Why so long? For a few reasons: Yamaha (as well as Sea-Doo for that matter) has a 7-8 year lifespan for all hull designs. The EX just appeared last year, and although beginning to reveal its laden potency (particularly when equipped with a RIVA Stage 1 kit, as we have tested before), the EX hull is not designed to have two feet of length cut from its center. Rather, it is very likely that a second-generation EX will be the guinea pig that permits for a full-sized, 3-seater and a reduced-length 1-seater. The 102-horsepower TR-1 EX will certainly remain as it is also slated for double-duty in the forthcoming 1-liter ’20 SuperJet.

And while it is all but guaranteed that any new ‘Blaster will overshadow its ancestor in nearly all imaginable dimensions and price (so don’t expect it to be identical to 1993), it will also be the only true one-seater in the marketplace – something which even Sea-Doo’s Spark has yet to offer (despite vociferous demand). Believe it or not, Yamaha wants to know if there’s the public demand that so many say that there is, so if you want Yamaha to build one, comment on this article below! Let them know.

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Kevin Shaw

Editor-in-Chief – kevin.shaw@shawgroupmedia.com Kevin Shaw is a decade-long powersports and automotive journalist whose love for things that go too fast has led him to launching The Watercraft Journal. Almost always found with stained hands and dirt under his fingernails, Kevin has an eye for the technical while keeping a eye out for beautiful photography and a great story.

15 comments

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  1. Pug Vickers 23 February, 2018 at 13:10 Reply

    I purchased an original Wave Blaster and loved it! It just needed a lot more power. Best wave jumping machine ever built by any manufacturer!
    I would definitely purchase a new One seater 4 stroke Wave Blaster when available!
    Pug Vickers

  2. Mike Rambas 23 February, 2018 at 15:17 Reply

    Yamaha reliability, one up fun. The time is now. With the smaller vehicles available now it would allow more families to participate. Also easier indoor storage for a smaller trailer.

  3. Shane 23 February, 2018 at 19:30 Reply

    Best idea I have heard in a long time! They would easily sell out considering how many aftermarket hulls are out their and all the people building the WB1.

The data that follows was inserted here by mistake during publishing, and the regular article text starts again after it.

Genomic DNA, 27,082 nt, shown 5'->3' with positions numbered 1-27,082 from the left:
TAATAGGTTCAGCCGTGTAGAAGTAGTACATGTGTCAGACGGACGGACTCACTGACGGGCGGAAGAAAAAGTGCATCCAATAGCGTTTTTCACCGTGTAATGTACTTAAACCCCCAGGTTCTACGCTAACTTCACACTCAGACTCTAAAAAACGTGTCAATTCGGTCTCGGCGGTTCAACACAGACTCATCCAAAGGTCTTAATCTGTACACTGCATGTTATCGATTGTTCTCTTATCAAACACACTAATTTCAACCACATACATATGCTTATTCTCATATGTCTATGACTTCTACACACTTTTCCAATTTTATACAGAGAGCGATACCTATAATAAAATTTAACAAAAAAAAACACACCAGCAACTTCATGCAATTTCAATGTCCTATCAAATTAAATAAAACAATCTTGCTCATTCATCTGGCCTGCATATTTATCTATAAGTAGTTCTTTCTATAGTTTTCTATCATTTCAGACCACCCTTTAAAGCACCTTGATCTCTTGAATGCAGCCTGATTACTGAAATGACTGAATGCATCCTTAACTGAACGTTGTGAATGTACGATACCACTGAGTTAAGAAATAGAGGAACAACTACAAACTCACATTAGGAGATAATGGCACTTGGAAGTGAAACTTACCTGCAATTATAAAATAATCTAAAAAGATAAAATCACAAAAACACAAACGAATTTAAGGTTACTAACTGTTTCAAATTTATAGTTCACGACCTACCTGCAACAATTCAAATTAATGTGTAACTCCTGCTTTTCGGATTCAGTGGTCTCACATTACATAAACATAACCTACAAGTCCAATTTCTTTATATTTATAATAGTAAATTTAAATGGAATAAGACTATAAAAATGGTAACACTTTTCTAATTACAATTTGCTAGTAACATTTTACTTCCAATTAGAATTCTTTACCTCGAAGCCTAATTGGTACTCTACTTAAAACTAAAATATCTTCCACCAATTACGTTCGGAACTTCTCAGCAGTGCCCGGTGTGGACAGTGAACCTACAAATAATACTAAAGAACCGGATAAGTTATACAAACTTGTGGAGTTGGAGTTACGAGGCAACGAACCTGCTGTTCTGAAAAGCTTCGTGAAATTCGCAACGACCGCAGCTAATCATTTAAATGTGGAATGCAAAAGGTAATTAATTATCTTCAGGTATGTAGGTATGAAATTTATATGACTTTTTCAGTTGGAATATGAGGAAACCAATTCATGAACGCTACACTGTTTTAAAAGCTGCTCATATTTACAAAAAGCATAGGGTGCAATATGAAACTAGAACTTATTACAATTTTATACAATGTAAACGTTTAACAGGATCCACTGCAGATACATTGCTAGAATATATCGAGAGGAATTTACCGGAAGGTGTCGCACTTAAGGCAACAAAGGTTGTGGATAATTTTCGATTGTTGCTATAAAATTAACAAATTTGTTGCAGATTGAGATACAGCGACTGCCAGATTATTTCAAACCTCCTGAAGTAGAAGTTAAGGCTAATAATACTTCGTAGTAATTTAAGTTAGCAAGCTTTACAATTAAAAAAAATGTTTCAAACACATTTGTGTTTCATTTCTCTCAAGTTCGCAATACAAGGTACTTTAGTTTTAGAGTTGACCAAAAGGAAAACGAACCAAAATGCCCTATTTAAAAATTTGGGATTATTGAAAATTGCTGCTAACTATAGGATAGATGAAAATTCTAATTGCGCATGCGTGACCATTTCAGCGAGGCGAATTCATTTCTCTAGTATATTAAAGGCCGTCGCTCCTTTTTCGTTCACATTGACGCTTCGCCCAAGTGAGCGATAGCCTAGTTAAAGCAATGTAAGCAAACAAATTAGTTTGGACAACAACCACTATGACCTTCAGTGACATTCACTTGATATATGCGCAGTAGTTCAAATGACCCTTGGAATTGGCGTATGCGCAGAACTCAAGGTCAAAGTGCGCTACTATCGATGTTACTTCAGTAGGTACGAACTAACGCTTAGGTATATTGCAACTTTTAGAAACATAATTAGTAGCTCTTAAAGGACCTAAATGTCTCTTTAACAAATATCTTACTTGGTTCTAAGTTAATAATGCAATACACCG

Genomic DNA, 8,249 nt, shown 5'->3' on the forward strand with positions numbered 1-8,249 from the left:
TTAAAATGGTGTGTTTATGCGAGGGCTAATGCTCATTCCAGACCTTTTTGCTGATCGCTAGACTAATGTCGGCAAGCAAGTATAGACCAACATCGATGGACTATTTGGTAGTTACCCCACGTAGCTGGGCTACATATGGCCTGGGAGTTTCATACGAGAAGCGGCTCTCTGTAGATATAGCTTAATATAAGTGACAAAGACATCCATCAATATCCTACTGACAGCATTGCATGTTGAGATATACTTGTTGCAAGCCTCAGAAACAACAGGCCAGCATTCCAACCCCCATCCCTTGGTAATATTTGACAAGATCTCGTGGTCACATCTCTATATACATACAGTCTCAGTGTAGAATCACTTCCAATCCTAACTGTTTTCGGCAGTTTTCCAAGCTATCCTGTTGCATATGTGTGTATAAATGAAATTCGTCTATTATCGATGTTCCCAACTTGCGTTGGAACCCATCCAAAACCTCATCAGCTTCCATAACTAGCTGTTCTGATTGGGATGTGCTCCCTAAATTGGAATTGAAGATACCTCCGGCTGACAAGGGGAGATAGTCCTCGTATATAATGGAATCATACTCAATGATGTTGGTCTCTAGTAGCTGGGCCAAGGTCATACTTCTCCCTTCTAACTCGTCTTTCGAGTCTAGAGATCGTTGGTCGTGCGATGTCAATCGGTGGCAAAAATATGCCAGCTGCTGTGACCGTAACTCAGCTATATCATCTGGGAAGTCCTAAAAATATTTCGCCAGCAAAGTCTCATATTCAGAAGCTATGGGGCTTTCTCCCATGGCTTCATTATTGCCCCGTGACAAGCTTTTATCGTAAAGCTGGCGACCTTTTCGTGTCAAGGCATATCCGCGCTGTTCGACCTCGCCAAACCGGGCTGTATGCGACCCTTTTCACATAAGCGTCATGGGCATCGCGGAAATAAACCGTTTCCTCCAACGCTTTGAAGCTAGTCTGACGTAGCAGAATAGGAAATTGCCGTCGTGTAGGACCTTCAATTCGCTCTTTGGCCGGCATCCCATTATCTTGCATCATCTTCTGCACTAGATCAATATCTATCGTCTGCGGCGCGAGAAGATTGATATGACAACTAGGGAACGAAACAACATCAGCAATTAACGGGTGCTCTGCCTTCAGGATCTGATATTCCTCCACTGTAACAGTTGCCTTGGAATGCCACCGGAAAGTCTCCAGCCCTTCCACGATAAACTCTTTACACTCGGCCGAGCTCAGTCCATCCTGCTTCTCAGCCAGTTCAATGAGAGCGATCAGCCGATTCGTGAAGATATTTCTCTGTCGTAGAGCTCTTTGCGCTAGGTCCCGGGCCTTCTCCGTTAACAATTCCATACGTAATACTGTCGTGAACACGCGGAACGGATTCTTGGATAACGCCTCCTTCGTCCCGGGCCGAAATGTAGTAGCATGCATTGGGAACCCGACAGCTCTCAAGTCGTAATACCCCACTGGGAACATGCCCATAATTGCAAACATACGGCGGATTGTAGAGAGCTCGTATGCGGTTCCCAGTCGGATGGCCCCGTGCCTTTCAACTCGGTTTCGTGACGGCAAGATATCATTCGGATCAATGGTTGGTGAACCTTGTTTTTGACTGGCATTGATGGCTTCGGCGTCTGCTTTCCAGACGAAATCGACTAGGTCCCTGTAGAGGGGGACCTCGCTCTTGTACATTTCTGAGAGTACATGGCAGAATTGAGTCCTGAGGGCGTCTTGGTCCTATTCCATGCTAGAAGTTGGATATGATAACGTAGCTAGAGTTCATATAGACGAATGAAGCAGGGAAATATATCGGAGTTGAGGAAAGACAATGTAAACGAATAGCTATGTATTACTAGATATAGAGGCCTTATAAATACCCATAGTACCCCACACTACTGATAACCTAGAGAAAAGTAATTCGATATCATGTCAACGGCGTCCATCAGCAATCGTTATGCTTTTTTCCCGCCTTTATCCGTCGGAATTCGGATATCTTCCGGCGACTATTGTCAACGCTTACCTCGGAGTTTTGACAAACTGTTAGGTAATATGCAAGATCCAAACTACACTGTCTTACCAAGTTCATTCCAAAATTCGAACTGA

4. RiverRacerX 23 February, 2018 at 20:03 Reply

    The original Waveblaster is still the most FUN to ride out of everything ever produced. I have 4 of them in my garage and have raced several classes of watercraft over 11 years of racing.

  5. Joe Alahverde 23 February, 2018 at 22:50 Reply

    Scott and Kevin
    all of us are interested that are enthusiasts !
    Just look at all the sport classes in the racing classes throughout the United States and the world .

    I believe many stand up riders would buy them as well because they are so much fun !

  6. Hugh 24 February, 2018 at 11:42 Reply

    I would think the demand on the used market would be enough of an indicator to determine market interest. Clean WB1 still sell for $2500-4000 in my area. If they can make it affordable I would think they could sell as many as they could produce. Market segment is already moving towards smaller more fun skis. Time to capitalize on the trend yamaha.

  7. linkman 25 February, 2018 at 15:19 Reply

    “Yamaha (as well as Sea-Doo for that matter) has a 7-8 year lifespan for all hull designs.”

    Hmmm… how long has the round nose had the same hull?

    I’m surprised that 15000 units would be sufficient to consider a production design investment. I thought the number would be closer to 50000.

  8. William 26 February, 2018 at 10:02 Reply

    They could use the WaveBlaster 800 hull, or at least the mold for it. (And I would love to see it come out in the Original purple, red and yellow color scheme.)